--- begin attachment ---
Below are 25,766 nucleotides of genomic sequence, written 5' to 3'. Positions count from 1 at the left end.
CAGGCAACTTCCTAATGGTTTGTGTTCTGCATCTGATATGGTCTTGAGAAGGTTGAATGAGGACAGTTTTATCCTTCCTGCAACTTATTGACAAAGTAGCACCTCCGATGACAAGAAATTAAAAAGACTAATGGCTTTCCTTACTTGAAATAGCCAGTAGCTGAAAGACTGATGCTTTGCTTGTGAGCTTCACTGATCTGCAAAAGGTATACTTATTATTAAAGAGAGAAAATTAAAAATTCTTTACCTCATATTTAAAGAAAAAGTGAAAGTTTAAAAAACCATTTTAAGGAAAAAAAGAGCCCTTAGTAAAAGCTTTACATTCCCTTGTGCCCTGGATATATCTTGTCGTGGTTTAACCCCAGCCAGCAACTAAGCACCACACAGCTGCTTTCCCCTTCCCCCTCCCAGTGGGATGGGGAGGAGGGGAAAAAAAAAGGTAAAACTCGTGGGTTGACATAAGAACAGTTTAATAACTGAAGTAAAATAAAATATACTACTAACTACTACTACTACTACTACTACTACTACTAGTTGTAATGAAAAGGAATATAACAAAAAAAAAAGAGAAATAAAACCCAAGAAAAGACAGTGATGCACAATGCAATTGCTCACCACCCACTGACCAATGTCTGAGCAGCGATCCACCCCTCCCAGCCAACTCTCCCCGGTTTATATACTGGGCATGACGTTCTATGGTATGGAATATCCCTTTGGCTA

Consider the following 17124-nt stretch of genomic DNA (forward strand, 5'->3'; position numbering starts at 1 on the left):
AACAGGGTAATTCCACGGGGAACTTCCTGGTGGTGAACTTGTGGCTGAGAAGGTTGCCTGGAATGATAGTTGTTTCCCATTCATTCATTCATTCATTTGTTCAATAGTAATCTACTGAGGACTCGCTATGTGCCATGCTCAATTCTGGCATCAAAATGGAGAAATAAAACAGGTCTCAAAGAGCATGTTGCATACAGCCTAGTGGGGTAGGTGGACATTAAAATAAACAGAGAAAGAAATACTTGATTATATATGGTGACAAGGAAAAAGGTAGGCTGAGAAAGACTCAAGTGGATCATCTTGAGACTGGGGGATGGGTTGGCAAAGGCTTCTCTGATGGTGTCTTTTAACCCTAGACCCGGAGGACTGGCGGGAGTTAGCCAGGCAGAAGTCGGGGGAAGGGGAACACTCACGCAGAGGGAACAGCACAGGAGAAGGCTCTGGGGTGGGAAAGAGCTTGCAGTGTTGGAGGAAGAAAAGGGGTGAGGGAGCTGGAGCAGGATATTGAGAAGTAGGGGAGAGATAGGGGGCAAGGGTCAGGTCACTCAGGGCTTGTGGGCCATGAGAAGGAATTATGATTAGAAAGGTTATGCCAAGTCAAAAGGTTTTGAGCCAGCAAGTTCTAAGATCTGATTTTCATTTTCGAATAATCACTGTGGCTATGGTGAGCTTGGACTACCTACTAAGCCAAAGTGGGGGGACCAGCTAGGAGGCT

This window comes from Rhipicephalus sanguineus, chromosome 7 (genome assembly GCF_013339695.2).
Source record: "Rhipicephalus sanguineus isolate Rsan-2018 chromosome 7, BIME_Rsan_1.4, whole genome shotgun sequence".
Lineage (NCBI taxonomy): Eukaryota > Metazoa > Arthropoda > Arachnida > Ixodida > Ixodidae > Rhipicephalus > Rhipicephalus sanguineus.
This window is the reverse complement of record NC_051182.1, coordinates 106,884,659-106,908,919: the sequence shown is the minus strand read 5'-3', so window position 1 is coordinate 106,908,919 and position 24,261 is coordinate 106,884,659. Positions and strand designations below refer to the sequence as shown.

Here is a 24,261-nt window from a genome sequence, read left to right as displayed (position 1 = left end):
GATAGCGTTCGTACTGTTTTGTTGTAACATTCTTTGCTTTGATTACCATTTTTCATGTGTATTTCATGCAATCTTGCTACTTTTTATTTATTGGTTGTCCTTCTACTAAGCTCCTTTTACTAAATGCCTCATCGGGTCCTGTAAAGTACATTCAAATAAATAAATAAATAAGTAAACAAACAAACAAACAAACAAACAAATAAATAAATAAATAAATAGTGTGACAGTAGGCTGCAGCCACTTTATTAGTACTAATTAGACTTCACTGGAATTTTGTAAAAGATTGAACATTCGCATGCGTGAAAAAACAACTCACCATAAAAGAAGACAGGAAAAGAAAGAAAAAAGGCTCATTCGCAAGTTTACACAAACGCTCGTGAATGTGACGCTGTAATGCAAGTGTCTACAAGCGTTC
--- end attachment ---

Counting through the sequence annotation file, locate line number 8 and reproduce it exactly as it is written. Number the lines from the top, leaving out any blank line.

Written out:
This window is the reverse complement of record NC_051182.1, coordinates 106,884,659-106,908,919: the sequence shown is the minus strand read 5'-3', so window position 1 is coordinate 106,908,919 and position 24,261 is coordinate 106,884,659. Positions and strand designations below refer to the sequence as shown.